Needs Assessment and Performance Standards Transitions Regarding Legal Defense and Major Financial Cuts: A Hierarchy of Performance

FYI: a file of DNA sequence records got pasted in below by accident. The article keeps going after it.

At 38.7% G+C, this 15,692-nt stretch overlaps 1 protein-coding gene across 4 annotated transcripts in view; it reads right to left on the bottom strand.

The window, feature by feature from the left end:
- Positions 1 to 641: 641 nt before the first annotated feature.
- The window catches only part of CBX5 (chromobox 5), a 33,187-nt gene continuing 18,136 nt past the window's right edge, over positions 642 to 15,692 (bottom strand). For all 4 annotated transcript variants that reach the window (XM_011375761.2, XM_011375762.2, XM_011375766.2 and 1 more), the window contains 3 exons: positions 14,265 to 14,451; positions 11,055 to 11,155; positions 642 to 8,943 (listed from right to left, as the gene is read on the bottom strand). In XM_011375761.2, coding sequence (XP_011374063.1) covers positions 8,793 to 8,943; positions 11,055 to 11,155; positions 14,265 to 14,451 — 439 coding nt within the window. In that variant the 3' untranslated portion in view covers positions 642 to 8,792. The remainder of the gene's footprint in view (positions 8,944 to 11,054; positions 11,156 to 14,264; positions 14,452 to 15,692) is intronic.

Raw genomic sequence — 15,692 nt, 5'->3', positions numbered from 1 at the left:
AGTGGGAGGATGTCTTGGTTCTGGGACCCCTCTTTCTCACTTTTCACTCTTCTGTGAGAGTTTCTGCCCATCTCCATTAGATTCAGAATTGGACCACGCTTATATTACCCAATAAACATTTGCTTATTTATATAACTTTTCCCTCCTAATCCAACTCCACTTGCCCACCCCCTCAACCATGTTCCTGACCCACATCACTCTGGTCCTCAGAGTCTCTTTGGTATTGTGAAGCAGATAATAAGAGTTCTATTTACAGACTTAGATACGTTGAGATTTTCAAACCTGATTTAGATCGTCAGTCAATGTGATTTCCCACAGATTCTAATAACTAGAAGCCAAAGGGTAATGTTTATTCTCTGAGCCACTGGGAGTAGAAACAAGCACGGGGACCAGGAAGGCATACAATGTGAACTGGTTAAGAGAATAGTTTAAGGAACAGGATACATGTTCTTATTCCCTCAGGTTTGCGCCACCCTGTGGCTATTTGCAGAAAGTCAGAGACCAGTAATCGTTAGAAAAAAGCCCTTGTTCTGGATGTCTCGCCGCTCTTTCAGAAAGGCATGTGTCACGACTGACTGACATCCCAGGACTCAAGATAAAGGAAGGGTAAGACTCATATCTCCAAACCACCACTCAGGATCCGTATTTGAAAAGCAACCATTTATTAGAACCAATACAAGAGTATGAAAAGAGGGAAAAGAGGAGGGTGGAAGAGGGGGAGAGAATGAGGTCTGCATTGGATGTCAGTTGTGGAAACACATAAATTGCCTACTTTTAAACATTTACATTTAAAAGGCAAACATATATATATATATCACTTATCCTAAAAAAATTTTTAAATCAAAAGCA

Standards and Educational Publications --C. Barnes Gallagher Needs Assessment Over the past two years, affordable legal protection has been encumbered by California legislation which has cut public funds by 17-billion dollars (CTA, 2010); furthermore, public colleges have been cut by 2.8 billion dollars, and community school districts that include public colleges have been cut by another 32 billion (Galuszka, 2009). Imposing even more financial hardship, the California University system will be cut by another 3.5 billion dollars, and more cuts are foreseeable (Naftali, 2010). These diminishing funds in education are affecting the legal protection and defense that stockholders of the educational press require so as to maintain the functional equipment and environment that they share with students and other professionals. Aware that their reports maybe misunderstood, writers, reporters, and lecturers are seeking adequate legal protection. When publicity and quality editorials are assessed erroneously, accomplished educators are unable to be compensated for their excellent performance because they must protect themselves from costly judgments. The professional press should be able to address all sides of an issue; however, some individuals maintain philosophies, policies, and notions that others interpret as bias, perspectives that impede the rights of the stockholders of educational publications. Unless stockholders of educational publications are able to file charges of unfair labor practices with the National Labor Relations Board, for example, they will continue to remain victims of education cuts. Legal defense includes proper representation with county BAR